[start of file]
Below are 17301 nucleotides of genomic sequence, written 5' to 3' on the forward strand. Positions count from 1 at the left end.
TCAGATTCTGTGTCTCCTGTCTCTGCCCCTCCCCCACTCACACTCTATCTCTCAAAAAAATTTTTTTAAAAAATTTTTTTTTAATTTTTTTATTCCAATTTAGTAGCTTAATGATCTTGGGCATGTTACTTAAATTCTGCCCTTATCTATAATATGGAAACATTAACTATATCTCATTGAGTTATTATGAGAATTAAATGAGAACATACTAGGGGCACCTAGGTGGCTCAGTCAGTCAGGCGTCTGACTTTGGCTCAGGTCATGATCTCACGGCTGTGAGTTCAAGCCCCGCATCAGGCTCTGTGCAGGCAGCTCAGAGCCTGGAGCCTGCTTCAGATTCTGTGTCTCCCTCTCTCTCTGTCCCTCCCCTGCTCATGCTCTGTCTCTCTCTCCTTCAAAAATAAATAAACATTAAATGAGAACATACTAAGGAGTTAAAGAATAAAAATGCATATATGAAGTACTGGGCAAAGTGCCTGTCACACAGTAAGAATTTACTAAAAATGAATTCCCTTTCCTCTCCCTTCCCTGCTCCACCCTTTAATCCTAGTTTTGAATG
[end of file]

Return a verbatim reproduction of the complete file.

Below are 17301 nucleotides of genomic sequence, written 5' to 3' on the forward strand. Positions count from 1 at the left end.
TCAGATTCTGTGTCTCCTGTCTCTGCCCCTCCCCCACTCACACTCTATCTCTCAAAAAAATTTTTTTAAAAAATTTTTTTTTAATTTTTTTATTCCAATTTAGTAGCTTAATGATCTTGGGCATGTTACTTAAATTCTGCCCTTATCTATAATATGGAAACATTAACTATATCTCATTGAGTTATTATGAGAATTAAATGAGAACATACTAGGGGCACCTAGGTGGCTCAGTCAGTCAGGCGTCTGACTTTGGCTCAGGTCATGATCTCACGGCTGTGAGTTCAAGCCCCGCATCAGGCTCTGTGCAGGCAGCTCAGAGCCTGGAGCCTGCTTCAGATTCTGTGTCTCCCTCTCTCTCTGTCCCTCCCCTGCTCATGCTCTGTCTCTCTCTCCTTCAAAAATAAATAAACATTAAATGAGAACATACTAAGGAGTTAAAGAATAAAAATGCATATATGAAGTACTGGGCAAAGTGCCTGTCACACAGTAAGAATTTACTAAAAATGAATTCCCTTTCCTCTCCCTTCCCTGCTCCACCCTTTAATCCTAGTTTTGAATG